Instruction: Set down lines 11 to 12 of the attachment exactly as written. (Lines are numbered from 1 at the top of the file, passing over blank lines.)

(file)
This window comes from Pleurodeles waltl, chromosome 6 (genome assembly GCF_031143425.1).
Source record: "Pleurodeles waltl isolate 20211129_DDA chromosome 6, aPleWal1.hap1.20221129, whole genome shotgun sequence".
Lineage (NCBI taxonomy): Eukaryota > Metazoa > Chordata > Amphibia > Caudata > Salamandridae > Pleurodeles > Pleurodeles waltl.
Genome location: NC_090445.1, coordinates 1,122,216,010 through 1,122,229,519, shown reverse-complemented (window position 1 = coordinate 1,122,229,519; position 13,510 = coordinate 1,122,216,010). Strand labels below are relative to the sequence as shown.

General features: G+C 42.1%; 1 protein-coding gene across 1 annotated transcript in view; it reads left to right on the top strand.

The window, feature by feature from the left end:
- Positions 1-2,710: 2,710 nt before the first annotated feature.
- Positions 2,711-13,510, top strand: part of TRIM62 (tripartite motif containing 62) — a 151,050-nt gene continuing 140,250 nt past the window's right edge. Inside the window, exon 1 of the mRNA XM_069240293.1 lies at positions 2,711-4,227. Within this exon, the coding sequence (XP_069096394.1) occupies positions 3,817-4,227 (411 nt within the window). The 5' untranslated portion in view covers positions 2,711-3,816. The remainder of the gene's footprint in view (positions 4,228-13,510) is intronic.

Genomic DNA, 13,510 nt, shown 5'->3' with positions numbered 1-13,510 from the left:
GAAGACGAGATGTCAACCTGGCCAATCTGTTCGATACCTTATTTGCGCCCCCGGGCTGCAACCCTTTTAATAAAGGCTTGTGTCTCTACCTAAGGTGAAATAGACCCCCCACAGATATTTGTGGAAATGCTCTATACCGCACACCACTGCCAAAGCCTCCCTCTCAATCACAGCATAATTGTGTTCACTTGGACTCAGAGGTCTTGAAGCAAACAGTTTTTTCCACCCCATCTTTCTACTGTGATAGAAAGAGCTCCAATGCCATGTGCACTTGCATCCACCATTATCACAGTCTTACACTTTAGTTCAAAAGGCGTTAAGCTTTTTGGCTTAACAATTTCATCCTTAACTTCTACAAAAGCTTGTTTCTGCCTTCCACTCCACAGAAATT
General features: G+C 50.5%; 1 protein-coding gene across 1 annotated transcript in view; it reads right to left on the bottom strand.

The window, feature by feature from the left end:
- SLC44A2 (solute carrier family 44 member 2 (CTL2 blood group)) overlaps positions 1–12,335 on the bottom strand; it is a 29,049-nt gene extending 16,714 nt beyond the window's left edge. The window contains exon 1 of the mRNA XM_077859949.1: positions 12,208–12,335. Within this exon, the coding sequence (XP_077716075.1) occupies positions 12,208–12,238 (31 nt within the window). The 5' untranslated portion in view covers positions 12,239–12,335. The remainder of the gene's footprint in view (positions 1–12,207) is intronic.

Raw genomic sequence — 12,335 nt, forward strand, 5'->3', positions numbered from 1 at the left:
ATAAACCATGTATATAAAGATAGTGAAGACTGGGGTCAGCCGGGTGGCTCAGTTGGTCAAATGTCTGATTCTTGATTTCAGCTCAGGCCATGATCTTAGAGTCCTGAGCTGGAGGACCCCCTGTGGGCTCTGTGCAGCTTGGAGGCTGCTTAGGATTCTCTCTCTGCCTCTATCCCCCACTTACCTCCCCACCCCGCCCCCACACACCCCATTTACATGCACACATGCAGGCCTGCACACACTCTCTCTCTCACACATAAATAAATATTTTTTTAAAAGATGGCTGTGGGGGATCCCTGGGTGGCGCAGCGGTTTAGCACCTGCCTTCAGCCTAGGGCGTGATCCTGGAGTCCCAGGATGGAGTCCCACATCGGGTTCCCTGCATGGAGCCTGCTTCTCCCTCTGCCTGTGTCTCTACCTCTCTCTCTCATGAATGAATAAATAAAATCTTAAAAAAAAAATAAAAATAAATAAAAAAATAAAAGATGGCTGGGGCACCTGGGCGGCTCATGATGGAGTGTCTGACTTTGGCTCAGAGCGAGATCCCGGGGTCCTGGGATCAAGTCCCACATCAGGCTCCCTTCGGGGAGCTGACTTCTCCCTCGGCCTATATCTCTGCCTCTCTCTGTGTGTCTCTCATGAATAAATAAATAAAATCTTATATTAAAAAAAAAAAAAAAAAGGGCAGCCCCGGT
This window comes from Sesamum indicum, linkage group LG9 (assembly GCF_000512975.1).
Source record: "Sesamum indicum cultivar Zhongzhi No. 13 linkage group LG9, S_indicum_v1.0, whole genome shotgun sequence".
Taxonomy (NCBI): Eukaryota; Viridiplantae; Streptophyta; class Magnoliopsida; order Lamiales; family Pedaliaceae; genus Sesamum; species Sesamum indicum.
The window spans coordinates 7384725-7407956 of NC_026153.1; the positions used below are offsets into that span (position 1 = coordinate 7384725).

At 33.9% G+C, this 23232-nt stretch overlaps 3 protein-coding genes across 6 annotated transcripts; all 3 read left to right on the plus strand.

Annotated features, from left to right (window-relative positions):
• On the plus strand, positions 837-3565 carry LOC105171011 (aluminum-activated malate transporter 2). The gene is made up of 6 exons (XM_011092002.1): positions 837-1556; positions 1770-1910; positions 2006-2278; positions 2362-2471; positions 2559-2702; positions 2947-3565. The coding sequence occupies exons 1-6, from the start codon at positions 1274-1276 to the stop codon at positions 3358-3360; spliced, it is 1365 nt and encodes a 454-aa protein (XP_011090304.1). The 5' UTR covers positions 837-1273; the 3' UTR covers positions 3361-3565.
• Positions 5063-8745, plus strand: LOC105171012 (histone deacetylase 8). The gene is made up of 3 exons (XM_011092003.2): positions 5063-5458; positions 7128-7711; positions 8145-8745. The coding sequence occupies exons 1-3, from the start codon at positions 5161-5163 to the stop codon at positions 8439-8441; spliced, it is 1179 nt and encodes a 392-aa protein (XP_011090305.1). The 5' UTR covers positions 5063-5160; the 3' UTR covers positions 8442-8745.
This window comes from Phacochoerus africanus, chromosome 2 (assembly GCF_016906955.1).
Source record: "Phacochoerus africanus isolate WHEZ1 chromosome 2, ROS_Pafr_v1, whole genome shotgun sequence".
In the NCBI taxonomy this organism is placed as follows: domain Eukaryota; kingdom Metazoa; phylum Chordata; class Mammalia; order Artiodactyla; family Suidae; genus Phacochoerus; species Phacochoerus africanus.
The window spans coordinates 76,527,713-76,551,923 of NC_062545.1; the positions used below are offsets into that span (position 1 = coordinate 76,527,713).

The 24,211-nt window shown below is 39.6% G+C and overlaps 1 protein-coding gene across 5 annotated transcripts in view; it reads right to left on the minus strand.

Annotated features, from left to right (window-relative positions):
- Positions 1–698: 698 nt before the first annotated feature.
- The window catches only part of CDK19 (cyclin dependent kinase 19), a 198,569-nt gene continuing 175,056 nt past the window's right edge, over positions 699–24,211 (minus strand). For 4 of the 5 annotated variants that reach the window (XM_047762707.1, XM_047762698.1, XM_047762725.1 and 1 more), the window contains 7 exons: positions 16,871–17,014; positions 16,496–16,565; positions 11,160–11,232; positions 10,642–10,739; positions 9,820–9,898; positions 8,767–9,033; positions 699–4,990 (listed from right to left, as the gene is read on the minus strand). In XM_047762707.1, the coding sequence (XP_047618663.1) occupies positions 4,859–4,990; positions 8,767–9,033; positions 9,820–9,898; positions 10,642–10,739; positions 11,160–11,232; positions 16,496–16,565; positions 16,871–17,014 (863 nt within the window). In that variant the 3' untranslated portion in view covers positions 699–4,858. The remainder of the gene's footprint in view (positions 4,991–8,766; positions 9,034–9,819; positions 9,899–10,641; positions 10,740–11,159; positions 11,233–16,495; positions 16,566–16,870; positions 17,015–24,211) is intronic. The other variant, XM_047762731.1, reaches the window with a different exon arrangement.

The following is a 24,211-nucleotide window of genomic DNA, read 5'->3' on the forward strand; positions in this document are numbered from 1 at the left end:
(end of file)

General features: G+C 50.5%; 1 protein-coding gene across 1 annotated transcript in view; it reads right to left on the bottom strand.

The window, feature by feature from the left end: